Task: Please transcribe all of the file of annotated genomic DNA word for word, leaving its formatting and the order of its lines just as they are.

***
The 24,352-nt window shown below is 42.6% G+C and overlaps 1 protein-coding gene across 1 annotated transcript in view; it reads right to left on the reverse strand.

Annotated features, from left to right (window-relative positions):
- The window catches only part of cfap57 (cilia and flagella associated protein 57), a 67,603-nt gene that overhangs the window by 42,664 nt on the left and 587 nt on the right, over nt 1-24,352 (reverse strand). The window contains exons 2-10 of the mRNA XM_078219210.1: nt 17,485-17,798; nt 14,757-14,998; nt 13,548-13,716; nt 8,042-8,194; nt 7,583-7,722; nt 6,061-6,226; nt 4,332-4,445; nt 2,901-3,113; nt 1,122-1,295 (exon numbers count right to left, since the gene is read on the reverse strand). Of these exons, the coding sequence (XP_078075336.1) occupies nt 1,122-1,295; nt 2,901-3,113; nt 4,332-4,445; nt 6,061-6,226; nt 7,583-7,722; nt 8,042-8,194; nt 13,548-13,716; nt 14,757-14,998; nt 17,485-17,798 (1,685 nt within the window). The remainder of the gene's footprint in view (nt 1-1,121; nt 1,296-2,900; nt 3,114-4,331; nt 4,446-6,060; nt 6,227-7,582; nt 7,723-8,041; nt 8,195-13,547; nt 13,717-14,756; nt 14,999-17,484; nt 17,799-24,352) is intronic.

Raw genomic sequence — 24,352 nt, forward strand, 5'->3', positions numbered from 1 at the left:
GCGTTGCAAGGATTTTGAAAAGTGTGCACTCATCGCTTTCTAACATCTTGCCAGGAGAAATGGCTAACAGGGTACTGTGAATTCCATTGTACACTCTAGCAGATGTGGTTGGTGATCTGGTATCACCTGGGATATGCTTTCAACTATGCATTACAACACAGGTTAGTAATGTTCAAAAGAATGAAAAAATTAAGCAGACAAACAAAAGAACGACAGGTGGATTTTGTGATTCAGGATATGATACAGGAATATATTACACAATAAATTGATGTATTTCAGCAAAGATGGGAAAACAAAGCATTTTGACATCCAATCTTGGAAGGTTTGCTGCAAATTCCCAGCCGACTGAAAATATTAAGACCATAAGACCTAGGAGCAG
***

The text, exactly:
The 24,352-nt window shown below is 42.6% G+C and overlaps 1 protein-coding gene across 1 annotated transcript in view; it reads right to left on the reverse strand.

Annotated features, from left to right (window-relative positions):
- The window catches only part of cfap57 (cilia and flagella associated protein 57), a 67,603-nt gene that overhangs the window by 42,664 nt on the left and 587 nt on the right, over nt 1-24,352 (reverse strand). The window contains exons 2-10 of the mRNA XM_078219210.1: nt 17,485-17,798; nt 14,757-14,998; nt 13,548-13,716; nt 8,042-8,194; nt 7,583-7,722; nt 6,061-6,226; nt 4,332-4,445; nt 2,901-3,113; nt 1,122-1,295 (exon numbers count right to left, since the gene is read on the reverse strand). Of these exons, the coding sequence (XP_078075336.1) occupies nt 1,122-1,295; nt 2,901-3,113; nt 4,332-4,445; nt 6,061-6,226; nt 7,583-7,722; nt 8,042-8,194; nt 13,548-13,716; nt 14,757-14,998; nt 17,485-17,798 (1,685 nt within the window). The remainder of the gene's footprint in view (nt 1-1,121; nt 1,296-2,900; nt 3,114-4,331; nt 4,446-6,060; nt 6,227-7,582; nt 7,723-8,041; nt 8,195-13,547; nt 13,717-14,756; nt 14,999-17,484; nt 17,799-24,352) is intronic.

Raw genomic sequence — 24,352 nt, forward strand, 5'->3', positions numbered from 1 at the left:
GCGTTGCAAGGATTTTGAAAAGTGTGCACTCATCGCTTTCTAACATCTTGCCAGGAGAAATGGCTAACAGGGTACTGTGAATTCCATTGTACACTCTAGCAGATGTGGTTGGTGATCTGGTATCACCTGGGATATGCTTTCAACTATGCATTACAACACAGGTTAGTAATGTTCAAAAGAATGAAAAAATTAAGCAGACAAACAAAAGAACGACAGGTGGATTTTGTGATTCAGGATATGATACAGGAATATATTACACAATAAATTGATGTATTTCAGCAAAGATGGGAAAACAAAGCATTTTGACATCCAATCTTGGAAGGTTTGCTGCAAATTCCCAGCCGACTGAAAATATTAAGACCATAAGACCTAGGAGCAG